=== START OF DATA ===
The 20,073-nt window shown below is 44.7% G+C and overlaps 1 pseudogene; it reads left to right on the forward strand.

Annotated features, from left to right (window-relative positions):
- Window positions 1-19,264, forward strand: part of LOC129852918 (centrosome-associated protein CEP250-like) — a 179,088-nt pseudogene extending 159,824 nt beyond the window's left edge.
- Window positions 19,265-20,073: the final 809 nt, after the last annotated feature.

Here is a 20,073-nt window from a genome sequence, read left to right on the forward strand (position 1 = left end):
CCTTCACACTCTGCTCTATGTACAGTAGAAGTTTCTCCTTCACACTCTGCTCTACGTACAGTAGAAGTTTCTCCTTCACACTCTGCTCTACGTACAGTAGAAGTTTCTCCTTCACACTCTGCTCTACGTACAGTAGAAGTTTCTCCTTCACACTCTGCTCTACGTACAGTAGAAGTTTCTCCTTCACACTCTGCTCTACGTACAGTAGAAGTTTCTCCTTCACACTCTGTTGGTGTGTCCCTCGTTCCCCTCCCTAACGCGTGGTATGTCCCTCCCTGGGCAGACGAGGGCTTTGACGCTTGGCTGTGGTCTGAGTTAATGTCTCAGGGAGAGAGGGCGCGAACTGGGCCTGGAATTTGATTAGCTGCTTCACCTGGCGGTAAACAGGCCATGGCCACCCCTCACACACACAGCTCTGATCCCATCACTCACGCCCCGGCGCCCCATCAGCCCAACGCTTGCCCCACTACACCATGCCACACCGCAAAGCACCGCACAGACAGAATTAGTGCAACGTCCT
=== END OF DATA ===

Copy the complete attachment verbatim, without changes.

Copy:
The 20,073-nt window shown below is 44.7% G+C and overlaps 1 pseudogene; it reads left to right on the forward strand.

Annotated features, from left to right (window-relative positions):
- Window positions 1-19,264, forward strand: part of LOC129852918 (centrosome-associated protein CEP250-like) — a 179,088-nt pseudogene extending 159,824 nt beyond the window's left edge.
- Window positions 19,265-20,073: the final 809 nt, after the last annotated feature.

Here is a 20,073-nt window from a genome sequence, read left to right on the forward strand (position 1 = left end):
CCTTCACACTCTGCTCTATGTACAGTAGAAGTTTCTCCTTCACACTCTGCTCTACGTACAGTAGAAGTTTCTCCTTCACACTCTGCTCTACGTACAGTAGAAGTTTCTCCTTCACACTCTGCTCTACGTACAGTAGAAGTTTCTCCTTCACACTCTGCTCTACGTACAGTAGAAGTTTCTCCTTCACACTCTGCTCTACGTACAGTAGAAGTTTCTCCTTCACACTCTGTTGGTGTGTCCCTCGTTCCCCTCCCTAACGCGTGGTATGTCCCTCCCTGGGCAGACGAGGGCTTTGACGCTTGGCTGTGGTCTGAGTTAATGTCTCAGGGAGAGAGGGCGCGAACTGGGCCTGGAATTTGATTAGCTGCTTCACCTGGCGGTAAACAGGCCATGGCCACCCCTCACACACACAGCTCTGATCCCATCACTCACGCCCCGGCGCCCCATCAGCCCAACGCTTGCCCCACTACACCATGCCACACCGCAAAGCACCGCACAGACAGAATTAGTGCAACGTCCT